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Press Release

COVID-19 Testing Fraudster Sentenced to 7 Years in Federal Prison

For Immediate Release
U.S. Attorney's Office, Northern District of Texas

An Irving man was sentenced yesterday to seven years in prison for his role in a $7 million COVID-19 testing fraud, announced U.S. Attorney for the Northern District of Texas Leigha Simonton.

Terrance Barnard, 40, was indicted in December 2022 and pleaded guilty in September 2023 to conspiracy to commit health care fraud and aggravated identity theft. He was sentenced Wednesday by U.S. District Judge Brantley Starr, who ordered him to pay more than $7 million in restitution.

“These defendants took advantage of unsuspecting patients – and a global pandemic – to steal millions of dollars from insurers using private patient information,” said U.S. Attorney Leigha Simonton. “This sort of crime breaches patients’ trust and raises the cost of healthcare for all – at a time when access to medical care feels precarious to many.”

“Terrance Barnard and his co-conspirators submitted false claims to multiple healthcare plans, including Employee Retirement Income Security Act covered plans, for COVID-19 testing services using the stolen personal identifiable information of numerous individuals. Today’s sentencing affirms the U.S. Department of Labor, Office of Inspector General’s commitment to working with our law enforcement partners and the U.S. Department of Labor’s Employee Benefits Security Administration to protect the integrity of employee benefit plans,” said Casey Howard, Special Agent-in-Charge, Central Region, U.S. Department of Labor, Office of Inspector General.

According to plea papers, Mr. Barnard admitted that he and his coconspirators accessed private patient information – including names, dates of birth, and insurance subscriber numbers – through various clinics where Barnard worked as a contract lab technician.  Mr. Barnard admitted that on some occasions, he took photographs of patient information and stored the images on “burner” phones, and on other occasions, he and a coconspirator accessed the clinics’ confidential electronic medical records to obtain large amounts of patient information at once.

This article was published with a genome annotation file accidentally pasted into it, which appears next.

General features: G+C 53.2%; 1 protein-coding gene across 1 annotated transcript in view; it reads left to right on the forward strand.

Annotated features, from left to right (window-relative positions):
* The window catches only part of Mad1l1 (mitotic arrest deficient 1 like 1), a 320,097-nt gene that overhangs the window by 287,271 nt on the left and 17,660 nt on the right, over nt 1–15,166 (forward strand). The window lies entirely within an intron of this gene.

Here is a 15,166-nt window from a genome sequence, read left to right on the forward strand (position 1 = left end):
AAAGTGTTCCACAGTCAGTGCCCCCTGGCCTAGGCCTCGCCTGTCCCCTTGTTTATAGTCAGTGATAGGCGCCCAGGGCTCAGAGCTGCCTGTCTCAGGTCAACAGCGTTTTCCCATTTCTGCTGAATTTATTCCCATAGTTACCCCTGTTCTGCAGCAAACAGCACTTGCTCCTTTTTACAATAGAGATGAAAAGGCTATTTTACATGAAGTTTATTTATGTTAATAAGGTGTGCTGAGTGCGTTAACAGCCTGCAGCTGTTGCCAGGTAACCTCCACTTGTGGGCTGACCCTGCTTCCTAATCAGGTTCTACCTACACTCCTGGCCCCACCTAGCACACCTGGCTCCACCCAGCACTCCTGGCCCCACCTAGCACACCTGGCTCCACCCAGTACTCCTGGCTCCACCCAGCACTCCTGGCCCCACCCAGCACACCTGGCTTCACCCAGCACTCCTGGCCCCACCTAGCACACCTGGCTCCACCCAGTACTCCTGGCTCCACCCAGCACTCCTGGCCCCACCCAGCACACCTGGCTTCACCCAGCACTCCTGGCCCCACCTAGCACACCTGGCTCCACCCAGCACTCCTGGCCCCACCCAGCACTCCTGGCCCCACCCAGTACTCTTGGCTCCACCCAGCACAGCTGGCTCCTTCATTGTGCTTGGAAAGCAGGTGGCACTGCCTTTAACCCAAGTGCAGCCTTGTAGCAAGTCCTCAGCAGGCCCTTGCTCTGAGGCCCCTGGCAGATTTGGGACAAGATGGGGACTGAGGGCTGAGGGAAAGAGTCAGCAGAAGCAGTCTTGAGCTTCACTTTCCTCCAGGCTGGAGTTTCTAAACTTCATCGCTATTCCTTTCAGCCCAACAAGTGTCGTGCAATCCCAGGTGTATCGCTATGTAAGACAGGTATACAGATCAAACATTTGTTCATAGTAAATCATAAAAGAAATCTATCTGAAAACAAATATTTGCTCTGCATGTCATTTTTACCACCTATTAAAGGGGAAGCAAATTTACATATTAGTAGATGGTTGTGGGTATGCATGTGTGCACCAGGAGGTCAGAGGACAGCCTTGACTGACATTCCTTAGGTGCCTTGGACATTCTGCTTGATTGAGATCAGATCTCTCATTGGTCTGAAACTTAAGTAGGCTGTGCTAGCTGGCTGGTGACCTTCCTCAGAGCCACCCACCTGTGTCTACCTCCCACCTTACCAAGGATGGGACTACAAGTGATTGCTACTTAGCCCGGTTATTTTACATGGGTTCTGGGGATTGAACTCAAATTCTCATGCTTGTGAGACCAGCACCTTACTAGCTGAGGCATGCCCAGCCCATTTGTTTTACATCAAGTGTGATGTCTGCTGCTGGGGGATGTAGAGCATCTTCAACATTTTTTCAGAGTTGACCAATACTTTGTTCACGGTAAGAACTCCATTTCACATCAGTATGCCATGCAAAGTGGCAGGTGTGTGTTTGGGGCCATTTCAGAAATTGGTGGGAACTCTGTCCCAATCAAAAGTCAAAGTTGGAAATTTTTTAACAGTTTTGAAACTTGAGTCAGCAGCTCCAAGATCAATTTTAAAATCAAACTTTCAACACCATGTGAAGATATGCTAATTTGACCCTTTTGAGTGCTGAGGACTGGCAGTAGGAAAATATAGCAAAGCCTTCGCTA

They then used the patient information to submit claims to insurance providers – including Blue Cross Blue Shield, Cigna, United Healthcare, Aetna, Humana, and Molina Health Care – for COVID-19 testing that was never performed. (The patients had not requested COVID-19 testing, nor were they aware their information was being used to submit claims.)

Mr. Barnard admitted that the “labs” at which the coconspirators claimed the testing occurred, including TC Diagnostics, ME Diagnostics, and PHR Diagnostics, were, in fact, shell entities that never operated as labs.  Collectively, these three entities submitted approximately $30 million in claims and were paid more than $7 million in reimbursements for fake testing.

Under the terms of his plea agreement, Mr. Barnard agreed to forfeit almost $2.5 million from bank accounts tied to him or his family, several real properties, five vehicles, and five luxury watches.

Also charged in the scheme were Connie Jo Clampitt, William Paul Gray, and Don Hogg, all of whom submitted guilty pleas. Mr. Gray was sentenced to 54 months in prison for conspiracy to commit healthcare fraud; Ms. Clampitt and Mr. Hogg await sentencing on April 10 and May 1, respectively.

The Dallas Regional Office of the United States Department of Labor – Employee Benefits Security Administration,  the Central Region of the Department of Labor – Office of Inspector General, the Texas Department of Insurance Fraud Unit's Fort Worth Field Office, and the Federal Bureau of Investigation's Dallas Field Office conducted the investigation. Assistant U.S. Attorney Renee Hunter is prosecuting the case.


Erin Dooley
Press Officer

Updated April 4, 2024

Financial Fraud